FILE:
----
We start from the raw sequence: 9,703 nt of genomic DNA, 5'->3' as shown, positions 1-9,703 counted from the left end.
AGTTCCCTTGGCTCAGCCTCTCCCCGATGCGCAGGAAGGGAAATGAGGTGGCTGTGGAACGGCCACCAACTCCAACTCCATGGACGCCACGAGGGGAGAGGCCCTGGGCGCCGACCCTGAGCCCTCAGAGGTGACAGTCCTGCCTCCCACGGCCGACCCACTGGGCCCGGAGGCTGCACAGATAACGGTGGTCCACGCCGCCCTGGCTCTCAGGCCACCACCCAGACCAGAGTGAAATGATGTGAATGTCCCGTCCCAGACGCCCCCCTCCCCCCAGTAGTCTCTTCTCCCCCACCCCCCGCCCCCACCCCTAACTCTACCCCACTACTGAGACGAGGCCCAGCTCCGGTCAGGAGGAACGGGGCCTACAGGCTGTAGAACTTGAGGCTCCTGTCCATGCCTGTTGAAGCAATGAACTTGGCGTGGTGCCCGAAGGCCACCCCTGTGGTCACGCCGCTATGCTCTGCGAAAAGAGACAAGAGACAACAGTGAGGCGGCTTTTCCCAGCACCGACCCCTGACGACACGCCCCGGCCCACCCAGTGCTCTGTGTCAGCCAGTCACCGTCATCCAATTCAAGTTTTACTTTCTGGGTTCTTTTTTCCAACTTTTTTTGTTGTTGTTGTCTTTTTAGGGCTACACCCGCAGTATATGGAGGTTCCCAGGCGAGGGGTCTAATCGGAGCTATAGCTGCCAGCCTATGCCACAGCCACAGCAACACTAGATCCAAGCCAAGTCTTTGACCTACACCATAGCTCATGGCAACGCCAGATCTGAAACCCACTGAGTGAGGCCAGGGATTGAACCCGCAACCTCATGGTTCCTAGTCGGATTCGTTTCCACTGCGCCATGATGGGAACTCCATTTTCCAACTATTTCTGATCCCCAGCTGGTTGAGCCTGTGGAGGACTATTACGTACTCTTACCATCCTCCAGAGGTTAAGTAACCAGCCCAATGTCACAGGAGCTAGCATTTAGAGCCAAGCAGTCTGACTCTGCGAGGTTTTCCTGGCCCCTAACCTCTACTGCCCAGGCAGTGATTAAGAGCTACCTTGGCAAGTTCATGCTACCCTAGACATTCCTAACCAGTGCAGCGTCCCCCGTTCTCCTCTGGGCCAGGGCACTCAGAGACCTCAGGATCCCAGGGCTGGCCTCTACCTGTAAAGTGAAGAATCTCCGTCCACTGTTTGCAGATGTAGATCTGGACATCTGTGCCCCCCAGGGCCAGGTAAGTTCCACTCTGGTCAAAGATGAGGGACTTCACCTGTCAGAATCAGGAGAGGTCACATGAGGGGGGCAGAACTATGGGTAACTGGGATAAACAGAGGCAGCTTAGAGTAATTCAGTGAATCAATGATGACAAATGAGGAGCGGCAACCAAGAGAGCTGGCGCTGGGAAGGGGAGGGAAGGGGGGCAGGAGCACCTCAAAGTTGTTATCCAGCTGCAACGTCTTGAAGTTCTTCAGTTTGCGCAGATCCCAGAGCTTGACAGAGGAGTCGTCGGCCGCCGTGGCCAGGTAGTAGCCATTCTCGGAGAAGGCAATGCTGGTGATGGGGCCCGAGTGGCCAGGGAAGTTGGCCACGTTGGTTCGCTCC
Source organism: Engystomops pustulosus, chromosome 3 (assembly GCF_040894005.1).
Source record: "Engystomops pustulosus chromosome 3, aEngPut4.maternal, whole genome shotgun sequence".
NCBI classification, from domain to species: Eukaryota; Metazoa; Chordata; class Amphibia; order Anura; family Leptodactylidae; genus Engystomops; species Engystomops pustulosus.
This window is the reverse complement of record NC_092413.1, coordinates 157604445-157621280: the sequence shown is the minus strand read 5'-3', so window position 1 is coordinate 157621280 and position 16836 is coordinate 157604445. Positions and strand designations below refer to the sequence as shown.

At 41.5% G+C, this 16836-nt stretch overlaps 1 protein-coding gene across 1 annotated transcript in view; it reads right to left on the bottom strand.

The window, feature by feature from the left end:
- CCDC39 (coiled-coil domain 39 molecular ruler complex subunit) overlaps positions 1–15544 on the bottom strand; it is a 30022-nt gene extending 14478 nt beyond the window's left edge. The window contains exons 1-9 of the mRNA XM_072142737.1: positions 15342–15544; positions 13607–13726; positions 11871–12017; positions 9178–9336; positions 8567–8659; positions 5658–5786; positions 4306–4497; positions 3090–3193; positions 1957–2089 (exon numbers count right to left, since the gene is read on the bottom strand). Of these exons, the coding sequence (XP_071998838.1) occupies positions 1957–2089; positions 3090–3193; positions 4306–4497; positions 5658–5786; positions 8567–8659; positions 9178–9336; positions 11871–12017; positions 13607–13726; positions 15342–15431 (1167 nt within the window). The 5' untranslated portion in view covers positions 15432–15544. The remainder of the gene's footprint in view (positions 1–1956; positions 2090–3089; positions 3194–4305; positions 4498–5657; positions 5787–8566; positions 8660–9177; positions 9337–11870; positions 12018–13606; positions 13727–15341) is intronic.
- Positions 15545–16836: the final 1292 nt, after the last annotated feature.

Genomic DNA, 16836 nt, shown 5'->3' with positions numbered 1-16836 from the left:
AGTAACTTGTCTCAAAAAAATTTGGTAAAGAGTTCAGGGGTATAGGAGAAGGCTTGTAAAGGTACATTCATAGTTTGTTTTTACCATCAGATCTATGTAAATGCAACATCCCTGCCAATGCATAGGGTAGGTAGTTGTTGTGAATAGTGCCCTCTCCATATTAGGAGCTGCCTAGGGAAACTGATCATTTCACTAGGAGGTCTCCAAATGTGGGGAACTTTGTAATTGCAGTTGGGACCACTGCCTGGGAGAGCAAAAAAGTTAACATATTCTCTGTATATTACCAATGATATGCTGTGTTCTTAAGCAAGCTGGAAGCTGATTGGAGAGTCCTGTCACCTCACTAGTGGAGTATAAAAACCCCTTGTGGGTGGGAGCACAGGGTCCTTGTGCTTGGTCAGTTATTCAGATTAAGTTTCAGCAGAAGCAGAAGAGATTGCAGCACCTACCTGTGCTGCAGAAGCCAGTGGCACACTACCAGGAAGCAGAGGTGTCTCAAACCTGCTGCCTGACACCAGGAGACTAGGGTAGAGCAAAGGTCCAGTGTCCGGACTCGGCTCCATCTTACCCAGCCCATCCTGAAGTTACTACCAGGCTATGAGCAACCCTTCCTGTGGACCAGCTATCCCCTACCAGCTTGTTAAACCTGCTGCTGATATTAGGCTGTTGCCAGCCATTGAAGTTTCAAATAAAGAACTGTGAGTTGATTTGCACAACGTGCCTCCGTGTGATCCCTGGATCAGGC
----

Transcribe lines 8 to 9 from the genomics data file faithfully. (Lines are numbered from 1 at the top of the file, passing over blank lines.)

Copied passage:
The window, feature by feature from the left end:
- CCDC39 (coiled-coil domain 39 molecular ruler complex subunit) overlaps positions 1–15544 on the bottom strand; it is a 30022-nt gene extending 14478 nt beyond the window's left edge. The window contains exons 1-9 of the mRNA XM_072142737.1: positions 15342–15544; positions 13607–13726; positions 11871–12017; positions 9178–9336; positions 8567–8659; positions 5658–5786; positions 4306–4497; positions 3090–3193; positions 1957–2089 (exon numbers count right to left, since the gene is read on the bottom strand). Of these exons, the coding sequence (XP_071998838.1) occupies positions 1957–2089; positions 3090–3193; positions 4306–4497; positions 5658–5786; positions 8567–8659; positions 9178–9336; positions 11871–12017; positions 13607–13726; positions 15342–15431 (1167 nt within the window). The 5' untranslated portion in view covers positions 15432–15544. The remainder of the gene's footprint in view (positions 1–1956; positions 2090–3089; positions 3194–4305; positions 4498–5657; positions 5787–8566; positions 8660–9177; positions 9337–11870; positions 12018–13606; positions 13727–15341) is intronic.